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How Donovan Mitchell and Mike Conley have found their groove together

A year after the Jazz acquired Conley, it seems as if the perfect balance has been struck between the two

Utah Jazz guards Donovan Mitchell, left, and Mike Conley talk during a break in the action during the second half of an NBA basketball game against the Sacramento Kings in Sacramento, Calif., Friday, Nov. 1, 2019. The Kings won 102-101.
Rich Pedroncelli, Associated Press

When the Utah Jazz originally signed Mike Conley in 2019, there were already plenty of people who were wondering how he would fit alongside Donovan Mitchell.

Mitchell had already proven himself to be a dynamic scorer and adept at playing with the ball in his hands, even next to Ricky Rubio, so there were many who questioned whether the Jazz needed a traditional point guard like Conley when they could just give the ball to Mitchell.

The beginning of the 2019-20 season did nothing to quell concerns about the two guards playing with one another as the Jazz struggled to start the season and then surged when Conley was injured.

A year later it seems as if the perfect balance has been struck between the two, and I think there are two main reasons for this. One, shaking off the idea of traditional positional roles has allowed both players to open up their game; and two, time.

In an era of nearly positionless basketball, it can still be difficult to shake the idea that one player, and one player only, is responsible for initiating the offense. The Jazz haven’t been that kind of team in a long time.

At any point during the game it could be Conley, Mitchell, Joe Ingles or even Jordan Clarkson bringing the ball up the floor, and it’s on the other players to make the most of their time and skills off the ball.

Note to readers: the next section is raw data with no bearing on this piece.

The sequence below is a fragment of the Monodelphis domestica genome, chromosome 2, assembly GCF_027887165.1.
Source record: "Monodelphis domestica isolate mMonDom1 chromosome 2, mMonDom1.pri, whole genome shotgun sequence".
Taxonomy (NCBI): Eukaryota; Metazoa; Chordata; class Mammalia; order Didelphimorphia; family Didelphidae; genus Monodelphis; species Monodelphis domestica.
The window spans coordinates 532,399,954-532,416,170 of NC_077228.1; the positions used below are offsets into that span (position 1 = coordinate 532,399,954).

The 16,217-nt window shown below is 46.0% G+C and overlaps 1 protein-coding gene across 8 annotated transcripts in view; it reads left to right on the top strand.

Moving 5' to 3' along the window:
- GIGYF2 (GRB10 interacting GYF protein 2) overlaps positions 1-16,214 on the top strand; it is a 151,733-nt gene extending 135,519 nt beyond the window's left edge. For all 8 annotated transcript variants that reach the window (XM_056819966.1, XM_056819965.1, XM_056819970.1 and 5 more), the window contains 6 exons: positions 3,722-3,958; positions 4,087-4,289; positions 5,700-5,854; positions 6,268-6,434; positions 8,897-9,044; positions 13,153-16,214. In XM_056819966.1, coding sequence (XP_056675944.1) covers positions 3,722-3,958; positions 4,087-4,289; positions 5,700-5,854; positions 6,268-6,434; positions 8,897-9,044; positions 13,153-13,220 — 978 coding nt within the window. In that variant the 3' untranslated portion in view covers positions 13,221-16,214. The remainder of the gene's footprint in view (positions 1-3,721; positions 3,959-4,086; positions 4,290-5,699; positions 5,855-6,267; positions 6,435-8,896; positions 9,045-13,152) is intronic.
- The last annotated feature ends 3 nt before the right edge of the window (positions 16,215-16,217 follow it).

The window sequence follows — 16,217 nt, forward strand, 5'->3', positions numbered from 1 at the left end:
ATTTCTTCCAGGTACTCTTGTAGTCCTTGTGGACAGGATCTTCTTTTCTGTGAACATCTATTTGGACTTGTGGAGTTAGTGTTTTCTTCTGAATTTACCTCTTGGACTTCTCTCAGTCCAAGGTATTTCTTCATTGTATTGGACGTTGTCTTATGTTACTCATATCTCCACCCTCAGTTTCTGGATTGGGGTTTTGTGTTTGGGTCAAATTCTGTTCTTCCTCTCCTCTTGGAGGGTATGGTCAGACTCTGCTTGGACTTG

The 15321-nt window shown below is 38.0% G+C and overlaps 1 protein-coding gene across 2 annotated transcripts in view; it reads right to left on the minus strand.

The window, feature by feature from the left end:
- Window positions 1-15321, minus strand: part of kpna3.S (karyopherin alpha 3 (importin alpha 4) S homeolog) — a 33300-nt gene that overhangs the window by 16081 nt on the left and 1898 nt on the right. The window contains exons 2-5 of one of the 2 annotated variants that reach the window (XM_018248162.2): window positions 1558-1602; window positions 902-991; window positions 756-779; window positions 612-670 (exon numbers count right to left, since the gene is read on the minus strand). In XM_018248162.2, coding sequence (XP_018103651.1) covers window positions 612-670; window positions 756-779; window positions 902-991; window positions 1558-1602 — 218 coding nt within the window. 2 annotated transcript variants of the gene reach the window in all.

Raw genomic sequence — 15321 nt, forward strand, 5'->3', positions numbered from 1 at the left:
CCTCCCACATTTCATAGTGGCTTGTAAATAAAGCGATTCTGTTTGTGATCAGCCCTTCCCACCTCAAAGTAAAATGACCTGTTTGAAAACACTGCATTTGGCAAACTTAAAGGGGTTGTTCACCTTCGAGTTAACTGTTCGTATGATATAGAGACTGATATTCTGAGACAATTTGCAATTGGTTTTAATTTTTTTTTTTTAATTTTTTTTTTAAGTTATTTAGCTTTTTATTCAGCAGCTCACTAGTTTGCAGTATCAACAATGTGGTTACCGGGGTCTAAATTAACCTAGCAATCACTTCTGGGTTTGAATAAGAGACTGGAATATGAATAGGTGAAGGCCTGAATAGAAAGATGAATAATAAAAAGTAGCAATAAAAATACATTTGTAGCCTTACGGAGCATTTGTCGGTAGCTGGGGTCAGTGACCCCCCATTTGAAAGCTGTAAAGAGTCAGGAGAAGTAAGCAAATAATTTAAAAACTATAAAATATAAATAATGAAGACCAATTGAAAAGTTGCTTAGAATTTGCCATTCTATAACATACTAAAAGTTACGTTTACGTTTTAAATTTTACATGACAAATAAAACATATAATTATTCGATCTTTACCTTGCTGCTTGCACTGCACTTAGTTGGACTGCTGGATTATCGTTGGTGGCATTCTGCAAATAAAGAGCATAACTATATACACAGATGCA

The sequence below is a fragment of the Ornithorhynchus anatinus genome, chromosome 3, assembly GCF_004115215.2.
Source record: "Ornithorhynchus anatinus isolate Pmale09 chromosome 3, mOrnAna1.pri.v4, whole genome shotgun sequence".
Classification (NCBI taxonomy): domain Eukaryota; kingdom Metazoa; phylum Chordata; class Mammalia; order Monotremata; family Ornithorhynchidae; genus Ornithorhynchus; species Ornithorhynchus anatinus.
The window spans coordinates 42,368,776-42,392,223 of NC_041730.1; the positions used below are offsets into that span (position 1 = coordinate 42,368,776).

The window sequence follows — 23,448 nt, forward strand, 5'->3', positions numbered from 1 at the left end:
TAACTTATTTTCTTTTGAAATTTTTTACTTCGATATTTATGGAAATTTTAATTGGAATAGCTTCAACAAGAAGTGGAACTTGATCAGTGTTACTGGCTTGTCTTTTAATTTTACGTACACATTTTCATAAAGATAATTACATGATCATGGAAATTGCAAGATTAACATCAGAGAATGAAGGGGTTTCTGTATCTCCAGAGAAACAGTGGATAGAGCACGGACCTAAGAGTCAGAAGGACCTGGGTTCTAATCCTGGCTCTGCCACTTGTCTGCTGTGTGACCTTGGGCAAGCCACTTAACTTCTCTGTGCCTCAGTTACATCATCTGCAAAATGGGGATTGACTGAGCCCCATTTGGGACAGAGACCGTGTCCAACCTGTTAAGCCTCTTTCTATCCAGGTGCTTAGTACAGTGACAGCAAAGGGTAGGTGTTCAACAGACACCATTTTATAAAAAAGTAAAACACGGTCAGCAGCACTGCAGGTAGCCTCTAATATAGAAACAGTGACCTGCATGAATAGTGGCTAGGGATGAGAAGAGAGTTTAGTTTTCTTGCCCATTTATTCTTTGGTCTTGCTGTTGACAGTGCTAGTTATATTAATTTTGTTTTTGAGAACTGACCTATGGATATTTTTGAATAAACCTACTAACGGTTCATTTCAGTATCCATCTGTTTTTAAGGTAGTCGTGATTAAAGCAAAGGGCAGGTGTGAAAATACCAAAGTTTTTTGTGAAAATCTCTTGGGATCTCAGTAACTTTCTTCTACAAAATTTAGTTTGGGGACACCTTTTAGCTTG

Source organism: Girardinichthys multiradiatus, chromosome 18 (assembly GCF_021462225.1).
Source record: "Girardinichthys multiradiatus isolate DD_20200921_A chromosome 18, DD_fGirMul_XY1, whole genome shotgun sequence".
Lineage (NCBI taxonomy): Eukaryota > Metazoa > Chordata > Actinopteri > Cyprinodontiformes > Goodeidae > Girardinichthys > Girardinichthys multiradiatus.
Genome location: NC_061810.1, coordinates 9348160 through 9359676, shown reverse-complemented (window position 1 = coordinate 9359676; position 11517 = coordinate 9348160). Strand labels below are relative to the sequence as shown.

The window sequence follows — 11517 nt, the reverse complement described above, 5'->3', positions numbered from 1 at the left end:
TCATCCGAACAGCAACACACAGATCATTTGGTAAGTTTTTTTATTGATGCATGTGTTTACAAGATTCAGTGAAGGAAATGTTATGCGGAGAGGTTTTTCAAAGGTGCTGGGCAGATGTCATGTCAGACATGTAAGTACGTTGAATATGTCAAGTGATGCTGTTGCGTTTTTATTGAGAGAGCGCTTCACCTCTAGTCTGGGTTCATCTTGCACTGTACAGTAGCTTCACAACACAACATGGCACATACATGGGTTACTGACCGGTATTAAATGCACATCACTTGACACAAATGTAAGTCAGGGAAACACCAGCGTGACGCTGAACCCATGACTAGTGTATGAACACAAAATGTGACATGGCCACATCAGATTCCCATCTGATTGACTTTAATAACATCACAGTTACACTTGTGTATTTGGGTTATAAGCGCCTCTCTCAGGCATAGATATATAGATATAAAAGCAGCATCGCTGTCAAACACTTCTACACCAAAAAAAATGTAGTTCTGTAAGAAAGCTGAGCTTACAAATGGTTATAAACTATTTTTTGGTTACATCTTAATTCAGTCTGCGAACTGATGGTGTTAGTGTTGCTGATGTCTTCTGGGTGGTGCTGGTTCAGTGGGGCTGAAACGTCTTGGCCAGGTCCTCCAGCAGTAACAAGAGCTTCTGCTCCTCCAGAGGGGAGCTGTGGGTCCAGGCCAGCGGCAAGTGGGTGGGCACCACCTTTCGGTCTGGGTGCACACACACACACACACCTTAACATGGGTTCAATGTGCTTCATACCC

That was a difficult transition for Conley. He admitted to forcing too much and trying to create a role rather than just find himself within the flow of the offense.

“I think it’s taken us some time to kind of work through it,” Conley said after Monday night’s preseason win over the Phoenix Suns. “You know me and Don would find ourselves kind of fighting for the outlet sometimes, trying to figure out who’s bringing the ball up.”

Not anymore.

The Jazz’s third-quarter surge on Monday was boosted by Conley playing off the ball and included a dime from Mitchell for a 3-pointer.

Playing off the ball next to Mitchell is no longer something that Conley is trying to get used to; it’s something that he embraces and is finding success in.

“I like it a lot,” he said. “I think we’re much better at that to start this season. When he gets it I just run to the corner and he’s just looking to make plays. He’s so unselfish, man. .. When you get those kind of passes, it’s so easy for me to come off the screen and if I’m open I’m going to shoot it. If not I’ll make a play, and vice versa with me handling it and Don coming off screens or Joe or Bojan (Bogdanovic). It’s just the mindset that we all have as guards.”

The shift to seeing players for their skills rather than their title or position is evidenced in Conley referencing guards and including Ingles and Bogdanovic’s names.

There’s not really any benefit to holding players to these weird restraints that comes with positions like point guard or shooting guard, and with more and more players like Milwaukee’s Giannis Antetokounmpo and Dallas’ Luka Doncic, it’s harder to define players in that sense.

Instead it makes more sense to say wing players or playmakers. Or even better, you can say that Mitchell and Conley both are capable and willing to take the ball up the floor and initiate the offense or work off-ball with one another. It’s really that simple, and the reason that it’s so simple to see it like that is because they’ve had time together.

“Our experience in the bubble I think definitely helped,” Mitchell said. “Just because it allowed us to see where we like the ball in different situations. Instead of us both running to the ball, we just go on pushing, and being able to find each other in transition and find other guys. … We didn’t really have that throughout the season because Mike was obviously hurt, but we got that in the bubble. Then we found ways to continue to play off each other that’s helping us so far.”

If the 2019-20 season had been canceled outright, it’s possible that Conley and Mitchell would still be having some growing pains. That time spent together in Orlando was hugely beneficial for the playing relationship between Conley and Mitchell — the two lead wing players on the Utah Jazz.